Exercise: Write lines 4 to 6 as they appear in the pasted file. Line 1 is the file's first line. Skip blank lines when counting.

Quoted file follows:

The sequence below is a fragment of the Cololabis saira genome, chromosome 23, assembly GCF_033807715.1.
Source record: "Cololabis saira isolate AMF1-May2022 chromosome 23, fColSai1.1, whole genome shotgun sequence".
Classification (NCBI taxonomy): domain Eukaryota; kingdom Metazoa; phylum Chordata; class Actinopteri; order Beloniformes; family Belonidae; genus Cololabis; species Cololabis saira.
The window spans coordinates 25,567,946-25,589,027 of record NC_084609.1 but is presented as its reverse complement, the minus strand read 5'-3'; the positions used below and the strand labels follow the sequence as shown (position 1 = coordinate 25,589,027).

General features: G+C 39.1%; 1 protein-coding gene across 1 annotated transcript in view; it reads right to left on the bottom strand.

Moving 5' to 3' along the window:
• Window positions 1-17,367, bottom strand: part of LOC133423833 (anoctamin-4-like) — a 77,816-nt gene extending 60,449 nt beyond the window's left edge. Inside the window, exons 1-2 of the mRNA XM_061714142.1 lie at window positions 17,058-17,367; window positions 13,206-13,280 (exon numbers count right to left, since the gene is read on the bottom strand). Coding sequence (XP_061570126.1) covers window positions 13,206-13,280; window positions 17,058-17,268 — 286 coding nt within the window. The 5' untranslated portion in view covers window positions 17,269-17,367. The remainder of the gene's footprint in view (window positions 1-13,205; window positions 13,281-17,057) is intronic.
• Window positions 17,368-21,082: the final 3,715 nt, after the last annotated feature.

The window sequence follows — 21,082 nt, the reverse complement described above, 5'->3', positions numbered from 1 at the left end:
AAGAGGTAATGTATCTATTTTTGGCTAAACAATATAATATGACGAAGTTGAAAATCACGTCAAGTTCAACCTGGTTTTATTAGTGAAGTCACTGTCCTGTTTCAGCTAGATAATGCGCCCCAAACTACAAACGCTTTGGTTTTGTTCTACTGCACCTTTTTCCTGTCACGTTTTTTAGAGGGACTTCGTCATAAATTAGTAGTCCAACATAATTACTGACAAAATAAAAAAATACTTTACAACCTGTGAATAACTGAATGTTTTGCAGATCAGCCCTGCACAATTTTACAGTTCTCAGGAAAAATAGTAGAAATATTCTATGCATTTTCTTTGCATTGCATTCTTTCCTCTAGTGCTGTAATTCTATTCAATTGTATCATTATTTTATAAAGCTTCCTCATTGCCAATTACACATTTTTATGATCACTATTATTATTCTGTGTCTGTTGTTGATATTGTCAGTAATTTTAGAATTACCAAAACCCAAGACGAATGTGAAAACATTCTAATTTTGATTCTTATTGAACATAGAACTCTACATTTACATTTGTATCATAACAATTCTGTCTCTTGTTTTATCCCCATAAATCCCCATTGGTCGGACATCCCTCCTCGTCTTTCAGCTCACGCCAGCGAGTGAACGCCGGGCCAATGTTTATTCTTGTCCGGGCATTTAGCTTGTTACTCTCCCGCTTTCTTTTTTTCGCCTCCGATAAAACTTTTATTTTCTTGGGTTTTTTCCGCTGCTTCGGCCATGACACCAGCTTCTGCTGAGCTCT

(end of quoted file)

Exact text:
The window spans coordinates 25,567,946-25,589,027 of record NC_084609.1 but is presented as its reverse complement, the minus strand read 5'-3'; the positions used below and the strand labels follow the sequence as shown (position 1 = coordinate 25,589,027).

General features: G+C 39.1%; 1 protein-coding gene across 1 annotated transcript in view; it reads right to left on the bottom strand.

Moving 5' to 3' along the window: